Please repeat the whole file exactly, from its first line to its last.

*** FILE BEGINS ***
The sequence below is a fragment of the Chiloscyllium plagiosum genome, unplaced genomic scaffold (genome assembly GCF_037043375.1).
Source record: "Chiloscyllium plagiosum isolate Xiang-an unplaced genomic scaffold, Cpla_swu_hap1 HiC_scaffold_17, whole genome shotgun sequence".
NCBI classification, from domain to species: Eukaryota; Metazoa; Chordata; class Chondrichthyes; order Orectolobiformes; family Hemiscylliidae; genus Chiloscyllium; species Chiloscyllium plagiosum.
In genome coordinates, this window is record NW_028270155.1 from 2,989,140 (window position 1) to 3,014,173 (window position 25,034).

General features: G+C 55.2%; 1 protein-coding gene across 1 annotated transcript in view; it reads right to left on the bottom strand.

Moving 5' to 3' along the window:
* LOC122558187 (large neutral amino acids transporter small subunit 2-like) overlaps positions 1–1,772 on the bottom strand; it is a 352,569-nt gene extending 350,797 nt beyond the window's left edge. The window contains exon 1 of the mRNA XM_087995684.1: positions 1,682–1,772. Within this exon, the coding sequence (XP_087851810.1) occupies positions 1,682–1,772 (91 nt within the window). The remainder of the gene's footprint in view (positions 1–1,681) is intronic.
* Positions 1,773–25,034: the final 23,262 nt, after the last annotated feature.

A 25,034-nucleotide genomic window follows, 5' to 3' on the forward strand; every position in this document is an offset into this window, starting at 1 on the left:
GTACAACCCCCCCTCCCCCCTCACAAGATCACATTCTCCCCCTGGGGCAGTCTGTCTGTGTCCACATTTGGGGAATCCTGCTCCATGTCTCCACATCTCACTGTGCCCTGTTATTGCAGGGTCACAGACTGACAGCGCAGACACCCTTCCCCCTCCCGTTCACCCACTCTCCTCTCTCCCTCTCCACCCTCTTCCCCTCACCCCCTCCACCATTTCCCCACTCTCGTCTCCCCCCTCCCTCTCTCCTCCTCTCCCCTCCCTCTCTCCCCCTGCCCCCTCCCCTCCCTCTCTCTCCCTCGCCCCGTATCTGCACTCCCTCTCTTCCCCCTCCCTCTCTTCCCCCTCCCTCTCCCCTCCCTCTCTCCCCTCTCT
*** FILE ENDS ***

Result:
The sequence below is a fragment of the Chiloscyllium plagiosum genome, unplaced genomic scaffold (genome assembly GCF_037043375.1).
Source record: "Chiloscyllium plagiosum isolate Xiang-an unplaced genomic scaffold, Cpla_swu_hap1 HiC_scaffold_17, whole genome shotgun sequence".
NCBI classification, from domain to species: Eukaryota; Metazoa; Chordata; class Chondrichthyes; order Orectolobiformes; family Hemiscylliidae; genus Chiloscyllium; species Chiloscyllium plagiosum.
In genome coordinates, this window is record NW_028270155.1 from 2,989,140 (window position 1) to 3,014,173 (window position 25,034).

General features: G+C 55.2%; 1 protein-coding gene across 1 annotated transcript in view; it reads right to left on the bottom strand.

Moving 5' to 3' along the window:
* LOC122558187 (large neutral amino acids transporter small subunit 2-like) overlaps positions 1–1,772 on the bottom strand; it is a 352,569-nt gene extending 350,797 nt beyond the window's left edge. The window contains exon 1 of the mRNA XM_087995684.1: positions 1,682–1,772. Within this exon, the coding sequence (XP_087851810.1) occupies positions 1,682–1,772 (91 nt within the window). The remainder of the gene's footprint in view (positions 1–1,681) is intronic.
* Positions 1,773–25,034: the final 23,262 nt, after the last annotated feature.

A 25,034-nucleotide genomic window follows, 5' to 3' on the forward strand; every position in this document is an offset into this window, starting at 1 on the left:
GTACAACCCCCCCTCCCCCCTCACAAGATCACATTCTCCCCCTGGGGCAGTCTGTCTGTGTCCACATTTGGGGAATCCTGCTCCATGTCTCCACATCTCACTGTGCCCTGTTATTGCAGGGTCACAGACTGACAGCGCAGACACCCTTCCCCCTCCCGTTCACCCACTCTCCTCTCTCCCTCTCCACCCTCTTCCCCTCACCCCCTCCACCATTTCCCCACTCTCGTCTCCCCCCTCCCTCTCTCCTCCTCTCCCCTCCCTCTCTCCCCCTGCCCCCTCCCCTCCCTCTCTCTCCCTCGCCCCGTATCTGCACTCCCTCTCTTCCCCCTCCCTCTCTTCCCCCTCCCTCTCCCCTCCCTCTCTCCCCTCTCT